European Patent Application No. 0118309 describes another kind of starter circuit suitable for use with fluorescent discharge lamps. While the circuits described in this document alleviate many of the short-comings of the "glow starter", they suffer from the disadvantage that they produce a single striking pulse only, or a single striking pulse during each half-cycle of the supply voltage, and so these starter circuits tend to require a relatively long pre-heat period, lasting typically two seconds or more.
In European Patent Application No. 0249485 there is described a discharge lamp starter circuit in which several striking pulses are produced during each half-cycle of the supply voltage. The circuit used to produce the pulses is, however, relatively complex.
It is an object of the present invention to provide a starter circuit which comprises relatively few components and which alleviates some, at least, of the afore-mentioned problems.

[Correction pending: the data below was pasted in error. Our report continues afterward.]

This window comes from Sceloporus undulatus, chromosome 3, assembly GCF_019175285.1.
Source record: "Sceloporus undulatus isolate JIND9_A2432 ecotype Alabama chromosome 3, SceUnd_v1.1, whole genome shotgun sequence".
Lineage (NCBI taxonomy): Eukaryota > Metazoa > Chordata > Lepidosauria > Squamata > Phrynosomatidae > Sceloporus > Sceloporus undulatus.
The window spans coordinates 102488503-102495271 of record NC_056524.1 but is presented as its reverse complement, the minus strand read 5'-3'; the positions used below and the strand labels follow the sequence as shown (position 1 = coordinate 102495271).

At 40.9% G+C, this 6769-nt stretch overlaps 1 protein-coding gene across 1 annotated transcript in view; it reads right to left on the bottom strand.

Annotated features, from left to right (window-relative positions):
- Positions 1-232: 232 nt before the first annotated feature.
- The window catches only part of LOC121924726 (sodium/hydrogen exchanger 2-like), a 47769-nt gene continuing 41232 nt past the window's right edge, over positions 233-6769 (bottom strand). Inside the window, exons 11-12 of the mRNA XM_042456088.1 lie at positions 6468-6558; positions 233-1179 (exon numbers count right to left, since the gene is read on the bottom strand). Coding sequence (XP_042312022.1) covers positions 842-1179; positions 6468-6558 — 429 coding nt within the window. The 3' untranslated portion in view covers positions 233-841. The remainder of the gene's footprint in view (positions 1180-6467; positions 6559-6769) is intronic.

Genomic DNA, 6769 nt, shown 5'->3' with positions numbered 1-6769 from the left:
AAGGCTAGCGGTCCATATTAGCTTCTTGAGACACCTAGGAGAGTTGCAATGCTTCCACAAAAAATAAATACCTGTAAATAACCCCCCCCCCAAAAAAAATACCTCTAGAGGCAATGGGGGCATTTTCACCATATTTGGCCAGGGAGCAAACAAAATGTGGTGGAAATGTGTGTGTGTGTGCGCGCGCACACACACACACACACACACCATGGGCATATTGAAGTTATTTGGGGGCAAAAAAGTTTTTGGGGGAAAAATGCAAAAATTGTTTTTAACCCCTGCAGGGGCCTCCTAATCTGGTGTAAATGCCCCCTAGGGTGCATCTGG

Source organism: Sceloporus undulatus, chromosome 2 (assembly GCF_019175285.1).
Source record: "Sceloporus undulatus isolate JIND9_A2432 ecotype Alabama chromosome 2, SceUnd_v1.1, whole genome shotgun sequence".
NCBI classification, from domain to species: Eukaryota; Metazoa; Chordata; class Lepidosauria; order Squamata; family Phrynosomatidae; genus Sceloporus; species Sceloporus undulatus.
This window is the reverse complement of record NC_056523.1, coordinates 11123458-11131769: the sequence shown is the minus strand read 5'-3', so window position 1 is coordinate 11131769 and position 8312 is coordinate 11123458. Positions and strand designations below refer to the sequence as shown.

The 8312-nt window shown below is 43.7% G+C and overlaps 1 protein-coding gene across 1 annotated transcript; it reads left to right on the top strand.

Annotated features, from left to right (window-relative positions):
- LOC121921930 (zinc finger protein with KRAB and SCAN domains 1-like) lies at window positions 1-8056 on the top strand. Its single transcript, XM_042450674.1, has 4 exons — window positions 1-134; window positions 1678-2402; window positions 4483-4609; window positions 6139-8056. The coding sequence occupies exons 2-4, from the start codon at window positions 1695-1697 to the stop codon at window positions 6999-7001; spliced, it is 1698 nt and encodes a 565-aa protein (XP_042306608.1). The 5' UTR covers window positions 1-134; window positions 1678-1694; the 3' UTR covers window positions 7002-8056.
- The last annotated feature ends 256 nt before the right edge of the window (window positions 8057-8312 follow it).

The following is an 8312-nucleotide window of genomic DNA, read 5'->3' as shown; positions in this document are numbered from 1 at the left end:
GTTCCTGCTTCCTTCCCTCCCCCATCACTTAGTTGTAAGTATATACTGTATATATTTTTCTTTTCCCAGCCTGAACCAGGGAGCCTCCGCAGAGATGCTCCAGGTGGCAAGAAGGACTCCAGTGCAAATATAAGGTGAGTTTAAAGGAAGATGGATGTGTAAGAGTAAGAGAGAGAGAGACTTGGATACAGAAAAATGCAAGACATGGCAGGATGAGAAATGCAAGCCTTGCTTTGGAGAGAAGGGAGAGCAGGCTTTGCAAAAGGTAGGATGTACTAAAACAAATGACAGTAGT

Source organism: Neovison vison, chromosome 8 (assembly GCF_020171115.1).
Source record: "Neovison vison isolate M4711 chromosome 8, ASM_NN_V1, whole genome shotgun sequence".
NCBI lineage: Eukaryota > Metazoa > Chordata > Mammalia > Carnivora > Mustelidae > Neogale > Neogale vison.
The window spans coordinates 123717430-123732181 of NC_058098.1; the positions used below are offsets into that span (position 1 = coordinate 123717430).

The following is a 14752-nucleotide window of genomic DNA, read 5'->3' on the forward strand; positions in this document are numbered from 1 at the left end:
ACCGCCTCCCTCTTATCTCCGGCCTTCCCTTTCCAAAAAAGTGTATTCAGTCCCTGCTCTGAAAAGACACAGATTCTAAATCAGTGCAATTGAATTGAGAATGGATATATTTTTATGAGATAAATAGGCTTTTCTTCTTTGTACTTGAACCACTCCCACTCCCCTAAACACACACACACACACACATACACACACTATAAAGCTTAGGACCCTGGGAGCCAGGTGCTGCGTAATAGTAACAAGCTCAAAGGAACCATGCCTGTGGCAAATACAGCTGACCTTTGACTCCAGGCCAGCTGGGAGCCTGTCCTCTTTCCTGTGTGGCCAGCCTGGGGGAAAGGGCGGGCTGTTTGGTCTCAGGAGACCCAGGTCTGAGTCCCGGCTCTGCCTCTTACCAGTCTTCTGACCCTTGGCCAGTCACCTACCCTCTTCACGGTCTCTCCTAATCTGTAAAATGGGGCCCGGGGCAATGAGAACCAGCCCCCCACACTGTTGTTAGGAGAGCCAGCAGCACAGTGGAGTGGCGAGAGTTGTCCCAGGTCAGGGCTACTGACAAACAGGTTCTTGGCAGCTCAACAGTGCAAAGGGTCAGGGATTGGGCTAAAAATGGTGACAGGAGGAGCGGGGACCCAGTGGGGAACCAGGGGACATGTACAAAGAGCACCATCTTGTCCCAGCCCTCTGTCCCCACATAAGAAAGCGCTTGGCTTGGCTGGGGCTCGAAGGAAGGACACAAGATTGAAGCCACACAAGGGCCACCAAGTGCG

Accordingly there is provided a starter circuit suitable for a discharge lamp which is connected to an alternating voltage supply by means of a reactive ballast, the starter circuit comprising a rectifier for connecting the lamp to first and second voltage supply lines; at least one diode; a current control circuit having a controlled current path connected in series with said at least one diode between the voltage supply lines, the current control circuit being arranged to control flow of current in said controlled current path in dependence on a first control voltage applied at a control terminal of the current control circuit, whereby, in operation, the controlled current path can present a relatively high impedance, preventing a flow of current in said path, and a relatively low impedance, allowing a flow of current in said path; means for deriving from the rectified supply a predetermined said control voltage commensurate with said relatively low impedance condition and a field effect transistor arranged to modify said predetermined control voltage in dependence on a further control voltage applied to the gate electrode of the field effect transistor, thereby to initiate a transition from said low to said high impedance condition and cause a high voltage striking pulse to be applied across the lamp, said further control voltage being dependent on a voltage at the junction of said at least one diode and said controlled current path, whereby the starting circuit, in operation, is effective to enable a succession of striking pulses during a single half cycle of the rectified supply.